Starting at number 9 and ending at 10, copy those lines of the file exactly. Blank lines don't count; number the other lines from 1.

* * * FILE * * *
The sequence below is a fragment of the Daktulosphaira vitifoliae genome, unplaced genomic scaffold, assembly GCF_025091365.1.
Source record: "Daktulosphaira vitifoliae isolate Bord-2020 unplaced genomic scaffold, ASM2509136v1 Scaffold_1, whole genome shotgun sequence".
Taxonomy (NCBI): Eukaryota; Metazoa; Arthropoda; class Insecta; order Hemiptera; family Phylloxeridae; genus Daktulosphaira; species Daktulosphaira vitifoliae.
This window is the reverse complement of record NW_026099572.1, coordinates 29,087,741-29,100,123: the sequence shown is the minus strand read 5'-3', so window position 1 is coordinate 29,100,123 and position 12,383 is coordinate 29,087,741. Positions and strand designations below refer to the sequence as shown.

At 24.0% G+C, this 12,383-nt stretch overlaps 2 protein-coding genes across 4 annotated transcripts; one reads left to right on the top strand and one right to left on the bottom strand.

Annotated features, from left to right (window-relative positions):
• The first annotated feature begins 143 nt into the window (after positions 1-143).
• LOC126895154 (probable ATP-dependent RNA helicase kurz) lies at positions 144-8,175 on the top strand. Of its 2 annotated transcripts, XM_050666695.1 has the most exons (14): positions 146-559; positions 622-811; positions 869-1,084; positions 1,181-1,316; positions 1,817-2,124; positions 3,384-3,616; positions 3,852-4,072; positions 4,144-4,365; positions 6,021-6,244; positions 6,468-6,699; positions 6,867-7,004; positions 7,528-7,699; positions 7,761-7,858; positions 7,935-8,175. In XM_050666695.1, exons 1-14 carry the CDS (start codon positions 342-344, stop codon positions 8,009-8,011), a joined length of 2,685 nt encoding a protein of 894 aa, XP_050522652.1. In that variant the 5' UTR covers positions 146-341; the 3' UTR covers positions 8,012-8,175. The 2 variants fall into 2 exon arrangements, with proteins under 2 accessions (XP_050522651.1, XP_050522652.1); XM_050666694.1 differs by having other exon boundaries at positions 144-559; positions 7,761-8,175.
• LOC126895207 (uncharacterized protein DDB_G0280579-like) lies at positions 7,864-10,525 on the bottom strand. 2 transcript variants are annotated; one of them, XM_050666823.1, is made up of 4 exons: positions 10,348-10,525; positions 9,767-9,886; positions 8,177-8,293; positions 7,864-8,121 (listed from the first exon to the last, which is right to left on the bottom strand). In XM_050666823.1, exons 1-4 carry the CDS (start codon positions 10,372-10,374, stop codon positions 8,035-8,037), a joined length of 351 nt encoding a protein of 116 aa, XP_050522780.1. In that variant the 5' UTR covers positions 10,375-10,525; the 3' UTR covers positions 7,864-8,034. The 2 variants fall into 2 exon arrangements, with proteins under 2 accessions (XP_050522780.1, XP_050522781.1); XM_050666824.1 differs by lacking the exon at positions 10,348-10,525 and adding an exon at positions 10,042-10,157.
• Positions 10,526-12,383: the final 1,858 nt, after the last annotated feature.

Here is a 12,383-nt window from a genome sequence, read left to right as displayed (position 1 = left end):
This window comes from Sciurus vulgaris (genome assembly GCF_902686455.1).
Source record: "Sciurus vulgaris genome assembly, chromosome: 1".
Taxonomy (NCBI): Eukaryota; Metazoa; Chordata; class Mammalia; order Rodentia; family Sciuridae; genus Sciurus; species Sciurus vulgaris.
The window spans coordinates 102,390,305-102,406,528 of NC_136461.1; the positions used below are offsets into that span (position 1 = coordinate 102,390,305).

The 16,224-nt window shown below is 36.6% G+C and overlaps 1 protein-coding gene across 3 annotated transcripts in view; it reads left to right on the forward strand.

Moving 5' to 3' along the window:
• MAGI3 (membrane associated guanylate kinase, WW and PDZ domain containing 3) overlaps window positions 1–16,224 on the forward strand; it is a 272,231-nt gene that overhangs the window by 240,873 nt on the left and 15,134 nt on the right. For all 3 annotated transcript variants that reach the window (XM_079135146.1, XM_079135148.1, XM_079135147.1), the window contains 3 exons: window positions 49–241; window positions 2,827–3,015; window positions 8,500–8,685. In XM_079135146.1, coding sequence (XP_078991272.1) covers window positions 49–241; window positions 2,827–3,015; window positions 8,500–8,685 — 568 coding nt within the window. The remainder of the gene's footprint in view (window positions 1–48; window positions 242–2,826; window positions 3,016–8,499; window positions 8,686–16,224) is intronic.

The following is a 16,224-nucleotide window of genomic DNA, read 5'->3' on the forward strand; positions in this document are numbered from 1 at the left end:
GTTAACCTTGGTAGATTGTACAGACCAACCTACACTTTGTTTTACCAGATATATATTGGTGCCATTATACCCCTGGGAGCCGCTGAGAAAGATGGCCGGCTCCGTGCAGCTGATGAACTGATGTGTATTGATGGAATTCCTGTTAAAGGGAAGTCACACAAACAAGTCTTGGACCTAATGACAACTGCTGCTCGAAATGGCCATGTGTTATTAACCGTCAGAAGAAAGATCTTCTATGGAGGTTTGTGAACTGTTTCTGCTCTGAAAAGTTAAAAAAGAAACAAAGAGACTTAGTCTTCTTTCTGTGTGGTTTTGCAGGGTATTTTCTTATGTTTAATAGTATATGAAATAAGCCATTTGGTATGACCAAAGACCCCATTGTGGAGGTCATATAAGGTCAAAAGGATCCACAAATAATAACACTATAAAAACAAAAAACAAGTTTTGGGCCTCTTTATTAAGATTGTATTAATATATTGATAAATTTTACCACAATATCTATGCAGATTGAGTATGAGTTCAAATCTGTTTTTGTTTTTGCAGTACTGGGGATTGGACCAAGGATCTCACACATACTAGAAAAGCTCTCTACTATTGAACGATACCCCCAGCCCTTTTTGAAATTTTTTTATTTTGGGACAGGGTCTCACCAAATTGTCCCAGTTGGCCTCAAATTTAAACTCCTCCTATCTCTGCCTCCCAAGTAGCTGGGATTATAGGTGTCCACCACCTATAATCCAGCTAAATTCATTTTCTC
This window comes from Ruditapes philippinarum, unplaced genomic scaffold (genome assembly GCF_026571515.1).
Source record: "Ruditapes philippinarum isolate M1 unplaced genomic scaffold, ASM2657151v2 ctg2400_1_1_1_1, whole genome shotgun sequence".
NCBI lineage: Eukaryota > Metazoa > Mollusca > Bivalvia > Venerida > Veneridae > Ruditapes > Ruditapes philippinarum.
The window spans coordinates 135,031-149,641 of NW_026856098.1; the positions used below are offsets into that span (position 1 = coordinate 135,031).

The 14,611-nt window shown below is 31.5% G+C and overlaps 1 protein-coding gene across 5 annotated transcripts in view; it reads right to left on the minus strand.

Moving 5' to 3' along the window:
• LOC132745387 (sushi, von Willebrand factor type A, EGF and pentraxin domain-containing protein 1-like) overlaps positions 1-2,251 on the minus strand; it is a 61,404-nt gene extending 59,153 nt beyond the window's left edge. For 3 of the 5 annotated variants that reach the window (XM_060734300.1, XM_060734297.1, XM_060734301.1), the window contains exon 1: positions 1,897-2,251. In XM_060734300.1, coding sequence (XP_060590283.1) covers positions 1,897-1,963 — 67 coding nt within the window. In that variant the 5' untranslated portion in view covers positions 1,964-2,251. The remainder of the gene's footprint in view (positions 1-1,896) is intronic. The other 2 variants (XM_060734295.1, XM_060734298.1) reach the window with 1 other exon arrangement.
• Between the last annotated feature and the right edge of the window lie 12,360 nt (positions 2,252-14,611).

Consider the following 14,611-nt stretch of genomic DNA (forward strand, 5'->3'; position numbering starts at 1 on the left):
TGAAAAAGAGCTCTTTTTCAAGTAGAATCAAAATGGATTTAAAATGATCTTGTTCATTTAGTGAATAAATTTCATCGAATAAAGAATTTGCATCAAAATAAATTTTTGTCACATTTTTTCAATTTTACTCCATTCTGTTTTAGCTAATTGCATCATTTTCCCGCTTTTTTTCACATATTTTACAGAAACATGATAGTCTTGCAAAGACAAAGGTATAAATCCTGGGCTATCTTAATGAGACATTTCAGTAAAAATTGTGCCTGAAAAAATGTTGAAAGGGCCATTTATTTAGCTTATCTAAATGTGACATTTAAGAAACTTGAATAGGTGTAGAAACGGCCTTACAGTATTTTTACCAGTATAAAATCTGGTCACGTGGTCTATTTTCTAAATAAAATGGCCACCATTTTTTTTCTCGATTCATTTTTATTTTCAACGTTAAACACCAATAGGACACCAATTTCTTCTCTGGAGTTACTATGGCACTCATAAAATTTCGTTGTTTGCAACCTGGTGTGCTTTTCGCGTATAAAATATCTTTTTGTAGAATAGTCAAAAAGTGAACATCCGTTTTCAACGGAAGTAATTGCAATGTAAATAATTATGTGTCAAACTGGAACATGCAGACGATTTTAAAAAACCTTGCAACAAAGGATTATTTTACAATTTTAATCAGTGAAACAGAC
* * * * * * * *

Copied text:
• LOC126895207 (uncharacterized protein DDB_G0280579-like) lies at positions 7,864-10,525 on the bottom strand. 2 transcript variants are annotated; one of them, XM_050666823.1, is made up of 4 exons: positions 10,348-10,525; positions 9,767-9,886; positions 8,177-8,293; positions 7,864-8,121 (listed from the first exon to the last, which is right to left on the bottom strand). In XM_050666823.1, exons 1-4 carry the CDS (start codon positions 10,372-10,374, stop codon positions 8,035-8,037), a joined length of 351 nt encoding a protein of 116 aa, XP_050522780.1. In that variant the 5' UTR covers positions 10,375-10,525; the 3' UTR covers positions 7,864-8,034. The 2 variants fall into 2 exon arrangements, with proteins under 2 accessions (XP_050522780.1, XP_050522781.1); XM_050666824.1 differs by lacking the exon at positions 10,348-10,525 and adding an exon at positions 10,042-10,157.
• Positions 10,526-12,383: the final 1,858 nt, after the last annotated feature.